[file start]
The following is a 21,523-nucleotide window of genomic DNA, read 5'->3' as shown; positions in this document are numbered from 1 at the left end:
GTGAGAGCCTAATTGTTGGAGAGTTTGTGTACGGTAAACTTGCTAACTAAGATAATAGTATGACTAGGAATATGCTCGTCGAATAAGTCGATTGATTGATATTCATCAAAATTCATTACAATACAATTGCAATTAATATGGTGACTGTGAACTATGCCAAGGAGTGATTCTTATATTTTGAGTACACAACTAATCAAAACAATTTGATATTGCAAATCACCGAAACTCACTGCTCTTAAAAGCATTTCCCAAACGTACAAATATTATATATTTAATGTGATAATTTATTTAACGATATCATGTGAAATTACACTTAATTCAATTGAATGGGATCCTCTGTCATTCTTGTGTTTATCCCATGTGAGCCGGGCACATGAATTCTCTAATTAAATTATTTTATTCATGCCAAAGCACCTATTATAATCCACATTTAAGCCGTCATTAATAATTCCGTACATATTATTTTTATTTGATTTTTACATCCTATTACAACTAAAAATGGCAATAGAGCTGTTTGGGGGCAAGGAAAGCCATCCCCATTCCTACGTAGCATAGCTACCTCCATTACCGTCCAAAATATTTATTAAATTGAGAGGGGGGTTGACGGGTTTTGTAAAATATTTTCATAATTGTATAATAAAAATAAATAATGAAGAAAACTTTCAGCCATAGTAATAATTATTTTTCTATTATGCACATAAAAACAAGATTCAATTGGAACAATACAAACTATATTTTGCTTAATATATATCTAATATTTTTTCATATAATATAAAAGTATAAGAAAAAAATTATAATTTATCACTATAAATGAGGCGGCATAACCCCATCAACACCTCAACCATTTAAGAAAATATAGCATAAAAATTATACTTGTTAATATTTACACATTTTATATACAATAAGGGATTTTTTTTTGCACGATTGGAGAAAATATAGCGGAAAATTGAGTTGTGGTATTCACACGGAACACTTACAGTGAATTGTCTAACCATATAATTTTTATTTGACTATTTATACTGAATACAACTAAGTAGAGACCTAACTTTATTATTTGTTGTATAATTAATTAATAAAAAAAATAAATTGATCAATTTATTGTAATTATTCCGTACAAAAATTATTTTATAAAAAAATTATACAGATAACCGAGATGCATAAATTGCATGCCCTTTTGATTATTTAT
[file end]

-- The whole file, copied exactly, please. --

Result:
The following is a 21,523-nucleotide window of genomic DNA, read 5'->3' as shown; positions in this document are numbered from 1 at the left end:
GTGAGAGCCTAATTGTTGGAGAGTTTGTGTACGGTAAACTTGCTAACTAAGATAATAGTATGACTAGGAATATGCTCGTCGAATAAGTCGATTGATTGATATTCATCAAAATTCATTACAATACAATTGCAATTAATATGGTGACTGTGAACTATGCCAAGGAGTGATTCTTATATTTTGAGTACACAACTAATCAAAACAATTTGATATTGCAAATCACCGAAACTCACTGCTCTTAAAAGCATTTCCCAAACGTACAAATATTATATATTTAATGTGATAATTTATTTAACGATATCATGTGAAATTACACTTAATTCAATTGAATGGGATCCTCTGTCATTCTTGTGTTTATCCCATGTGAGCCGGGCACATGAATTCTCTAATTAAATTATTTTATTCATGCCAAAGCACCTATTATAATCCACATTTAAGCCGTCATTAATAATTCCGTACATATTATTTTTATTTGATTTTTACATCCTATTACAACTAAAAATGGCAATAGAGCTGTTTGGGGGCAAGGAAAGCCATCCCCATTCCTACGTAGCATAGCTACCTCCATTACCGTCCAAAATATTTATTAAATTGAGAGGGGGGTTGACGGGTTTTGTAAAATATTTTCATAATTGTATAATAAAAATAAATAATGAAGAAAACTTTCAGCCATAGTAATAATTATTTTTCTATTATGCACATAAAAACAAGATTCAATTGGAACAATACAAACTATATTTTGCTTAATATATATCTAATATTTTTTCATATAATATAAAAGTATAAGAAAAAAATTATAATTTATCACTATAAATGAGGCGGCATAACCCCATCAACACCTCAACCATTTAAGAAAATATAGCATAAAAATTATACTTGTTAATATTTACACATTTTATATACAATAAGGGATTTTTTTTTGCACGATTGGAGAAAATATAGCGGAAAATTGAGTTGTGGTATTCACACGGAACACTTACAGTGAATTGTCTAACCATATAATTTTTATTTGACTATTTATACTGAATACAACTAAGTAGAGACCTAACTTTATTATTTGTTGTATAATTAATTAATAAAAAAAATAAATTGATCAATTTATTGTAATTATTCCGTACAAAAATTATTTTATAAAAAAATTATACAGATAACCGAGATGCATAAATTGCATGCCCTTTTGATTATTTAT